Patrick: The, so that, is excellent because it keeps honing things down to really what the outcomes and goals are. That is an area that people, I think, are also struggling with right now is building a strategy for an unknown future. The world of work has always had an element of unknown, I mean, that’s just the way how life is. However, I think that the past couple of years, we had some really great momentum and there was a lot moving forward with focusing on different generations in the workforce, understanding how the different generations are motivated, and then this last year has overturned the apple cart.
In some ways, some very good things have come out of that, some very good focus areas, but this leadership continuity, this leadership strategy moving forward, how we’re building the next generation of leaders, it’s just a tough area right now to think about how do we build a strategy for three years down the road where organizations have been thinking about a month down the road. I think that’s a substantial change that businesses have to make in 2021. What do you think about that?
Dave: Totally agree. Again, I love what you just said. Change is not new. I mean, good grief, look at the ’60s. I have a colleague I’ve just met who lived in San Francisco in the ’70s and ’80s, there was a weird world of change. Look at London in the ’70s and ’80s. I mean, we’ve always experienced change. I think where we’re getting more conscious of is how do we, again, I like the word around uncertainty or using that word to integrate change literature. How do we harness it? How do we harness it? Not just describe it, not just recognize it, not manage it. That manage is that, we’re going to manage it away. There’s not going to be any.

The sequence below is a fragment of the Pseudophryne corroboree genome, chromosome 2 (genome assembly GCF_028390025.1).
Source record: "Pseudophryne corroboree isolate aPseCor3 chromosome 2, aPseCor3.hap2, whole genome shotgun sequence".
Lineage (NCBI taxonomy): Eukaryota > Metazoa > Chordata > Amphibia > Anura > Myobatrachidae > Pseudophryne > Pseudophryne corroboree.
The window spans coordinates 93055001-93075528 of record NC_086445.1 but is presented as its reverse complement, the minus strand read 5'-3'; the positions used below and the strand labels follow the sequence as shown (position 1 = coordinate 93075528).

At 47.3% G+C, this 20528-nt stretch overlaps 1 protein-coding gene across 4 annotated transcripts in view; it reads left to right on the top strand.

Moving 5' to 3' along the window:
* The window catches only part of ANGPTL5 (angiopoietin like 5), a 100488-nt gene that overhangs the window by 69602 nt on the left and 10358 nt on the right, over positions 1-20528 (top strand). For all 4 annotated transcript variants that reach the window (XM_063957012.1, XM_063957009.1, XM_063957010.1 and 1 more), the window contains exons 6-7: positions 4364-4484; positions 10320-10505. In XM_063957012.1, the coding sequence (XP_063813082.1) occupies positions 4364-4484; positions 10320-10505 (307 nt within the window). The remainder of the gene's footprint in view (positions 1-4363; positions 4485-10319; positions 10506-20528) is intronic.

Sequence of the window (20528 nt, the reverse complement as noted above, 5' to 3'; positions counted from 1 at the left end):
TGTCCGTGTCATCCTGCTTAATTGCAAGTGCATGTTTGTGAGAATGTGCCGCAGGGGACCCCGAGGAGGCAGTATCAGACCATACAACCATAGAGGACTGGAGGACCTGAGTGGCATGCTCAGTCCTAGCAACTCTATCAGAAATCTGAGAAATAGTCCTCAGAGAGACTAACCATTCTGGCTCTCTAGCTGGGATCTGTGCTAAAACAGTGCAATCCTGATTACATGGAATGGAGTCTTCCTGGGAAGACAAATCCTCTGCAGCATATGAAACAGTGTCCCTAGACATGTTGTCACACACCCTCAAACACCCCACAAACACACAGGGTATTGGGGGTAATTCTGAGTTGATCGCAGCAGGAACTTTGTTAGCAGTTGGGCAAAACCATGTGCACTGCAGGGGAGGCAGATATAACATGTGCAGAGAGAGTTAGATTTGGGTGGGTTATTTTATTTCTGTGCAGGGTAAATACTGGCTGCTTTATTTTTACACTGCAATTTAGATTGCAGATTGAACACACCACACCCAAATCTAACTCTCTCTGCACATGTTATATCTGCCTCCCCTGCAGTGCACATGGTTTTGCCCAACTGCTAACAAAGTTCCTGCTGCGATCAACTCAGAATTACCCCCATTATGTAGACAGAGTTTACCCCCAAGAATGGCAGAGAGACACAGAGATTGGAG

I think one of the things that we do as leaders is, and I’m going to use a metaphor of a pioneer, when pioneers, whatever heritage you come from, whatever country you’re in, a pioneer doesn’t go to a destination, they go to a direction. In the United States, pioneers went from East to West. They were going to California. They didn’t have an address. I’m going to Castro street in San Francisco. They had a direction. What do we call that today? We call that aspiration. We call it purpose. We call it mission or vision, whatever word you want to use, organizations need a mission.
They need a purpose. They need a vision that’s based on values because that’s where pioneers are headed. I like that. I think that’s so critical. What are the aspirations? What are the values? What is the purpose that we’re about as an organization? Always focused on customers outside in. Number two, they then, pioneers, took daily actions. I’m going to go A, B, C, D. Those are my daily steps to get to that direction or that outcome. Guess what? D is a cul-de-sac, it’s a dead end. I go ABCD. I got to go back to C. Then I went to EF. I got to go back to C. Then I go to G H I J. It’s this movement of experimentation and agility is the buzzword today, one of them constantly learning as we head in that direction.